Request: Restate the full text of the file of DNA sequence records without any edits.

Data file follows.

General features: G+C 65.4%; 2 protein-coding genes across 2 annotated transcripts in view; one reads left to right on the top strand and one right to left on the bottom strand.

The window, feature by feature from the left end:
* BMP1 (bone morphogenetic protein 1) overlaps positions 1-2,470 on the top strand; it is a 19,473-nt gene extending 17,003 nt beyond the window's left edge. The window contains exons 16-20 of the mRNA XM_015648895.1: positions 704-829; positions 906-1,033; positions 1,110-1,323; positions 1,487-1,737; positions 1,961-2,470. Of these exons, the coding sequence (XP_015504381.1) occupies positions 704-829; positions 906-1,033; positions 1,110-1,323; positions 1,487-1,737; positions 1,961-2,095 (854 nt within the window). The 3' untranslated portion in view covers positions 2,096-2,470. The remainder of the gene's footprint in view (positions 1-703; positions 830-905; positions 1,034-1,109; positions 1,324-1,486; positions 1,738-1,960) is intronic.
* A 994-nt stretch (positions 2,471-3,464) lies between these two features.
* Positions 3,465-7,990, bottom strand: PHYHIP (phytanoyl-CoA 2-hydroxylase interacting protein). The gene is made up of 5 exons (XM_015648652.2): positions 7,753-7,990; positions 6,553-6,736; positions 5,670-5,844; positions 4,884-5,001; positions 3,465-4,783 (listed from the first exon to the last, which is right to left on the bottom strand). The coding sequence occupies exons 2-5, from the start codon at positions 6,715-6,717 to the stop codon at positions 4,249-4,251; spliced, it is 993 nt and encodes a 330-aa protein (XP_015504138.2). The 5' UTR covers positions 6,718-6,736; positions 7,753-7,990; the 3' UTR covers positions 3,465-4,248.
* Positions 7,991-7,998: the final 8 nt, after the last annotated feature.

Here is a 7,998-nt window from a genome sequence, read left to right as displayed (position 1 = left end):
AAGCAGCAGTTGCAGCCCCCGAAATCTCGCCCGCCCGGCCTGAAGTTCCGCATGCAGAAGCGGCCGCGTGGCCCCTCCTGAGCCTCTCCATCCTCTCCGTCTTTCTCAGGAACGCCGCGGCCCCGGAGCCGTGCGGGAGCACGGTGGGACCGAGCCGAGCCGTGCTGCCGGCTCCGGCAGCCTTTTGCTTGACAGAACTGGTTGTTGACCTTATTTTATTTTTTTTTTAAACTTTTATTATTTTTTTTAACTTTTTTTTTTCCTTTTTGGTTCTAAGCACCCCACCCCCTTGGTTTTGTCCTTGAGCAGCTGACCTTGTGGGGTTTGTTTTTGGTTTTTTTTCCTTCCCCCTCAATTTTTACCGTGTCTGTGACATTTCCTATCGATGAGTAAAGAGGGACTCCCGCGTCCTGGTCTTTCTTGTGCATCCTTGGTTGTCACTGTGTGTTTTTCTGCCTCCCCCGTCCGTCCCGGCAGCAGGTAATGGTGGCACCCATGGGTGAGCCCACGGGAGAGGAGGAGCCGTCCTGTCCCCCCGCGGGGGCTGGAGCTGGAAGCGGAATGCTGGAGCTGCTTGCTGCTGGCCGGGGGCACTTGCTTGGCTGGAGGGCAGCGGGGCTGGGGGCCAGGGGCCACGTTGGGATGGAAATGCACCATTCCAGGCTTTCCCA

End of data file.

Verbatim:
General features: G+C 65.4%; 2 protein-coding genes across 2 annotated transcripts in view; one reads left to right on the top strand and one right to left on the bottom strand.

The window, feature by feature from the left end:
* BMP1 (bone morphogenetic protein 1) overlaps positions 1-2,470 on the top strand; it is a 19,473-nt gene extending 17,003 nt beyond the window's left edge. The window contains exons 16-20 of the mRNA XM_015648895.1: positions 704-829; positions 906-1,033; positions 1,110-1,323; positions 1,487-1,737; positions 1,961-2,470. Of these exons, the coding sequence (XP_015504381.1) occupies positions 704-829; positions 906-1,033; positions 1,110-1,323; positions 1,487-1,737; positions 1,961-2,095 (854 nt within the window). The 3' untranslated portion in view covers positions 2,096-2,470. The remainder of the gene's footprint in view (positions 1-703; positions 830-905; positions 1,034-1,109; positions 1,324-1,486; positions 1,738-1,960) is intronic.
* A 994-nt stretch (positions 2,471-3,464) lies between these two features.
* Positions 3,465-7,990, bottom strand: PHYHIP (phytanoyl-CoA 2-hydroxylase interacting protein). The gene is made up of 5 exons (XM_015648652.2): positions 7,753-7,990; positions 6,553-6,736; positions 5,670-5,844; positions 4,884-5,001; positions 3,465-4,783 (listed from the first exon to the last, which is right to left on the bottom strand). The coding sequence occupies exons 2-5, from the start codon at positions 6,715-6,717 to the stop codon at positions 4,249-4,251; spliced, it is 993 nt and encodes a 330-aa protein (XP_015504138.2). The 5' UTR covers positions 6,718-6,736; positions 7,753-7,990; the 3' UTR covers positions 3,465-4,248.
* Positions 7,991-7,998: the final 8 nt, after the last annotated feature.

Here is a 7,998-nt window from a genome sequence, read left to right as displayed (position 1 = left end):
AAGCAGCAGTTGCAGCCCCCGAAATCTCGCCCGCCCGGCCTGAAGTTCCGCATGCAGAAGCGGCCGCGTGGCCCCTCCTGAGCCTCTCCATCCTCTCCGTCTTTCTCAGGAACGCCGCGGCCCCGGAGCCGTGCGGGAGCACGGTGGGACCGAGCCGAGCCGTGCTGCCGGCTCCGGCAGCCTTTTGCTTGACAGAACTGGTTGTTGACCTTATTTTATTTTTTTTTTAAACTTTTATTATTTTTTTTAACTTTTTTTTTTCCTTTTTGGTTCTAAGCACCCCACCCCCTTGGTTTTGTCCTTGAGCAGCTGACCTTGTGGGGTTTGTTTTTGGTTTTTTTTCCTTCCCCCTCAATTTTTACCGTGTCTGTGACATTTCCTATCGATGAGTAAAGAGGGACTCCCGCGTCCTGGTCTTTCTTGTGCATCCTTGGTTGTCACTGTGTGTTTTTCTGCCTCCCCCGTCCGTCCCGGCAGCAGGTAATGGTGGCACCCATGGGTGAGCCCACGGGAGAGGAGGAGCCGTCCTGTCCCCCCGCGGGGGCTGGAGCTGGAAGCGGAATGCTGGAGCTGCTTGCTGCTGGCCGGGGGCACTTGCTTGGCTGGAGGGCAGCGGGGCTGGGGGCCAGGGGCCACGTTGGGATGGAAATGCACCATTCCAGGCTTTCCCA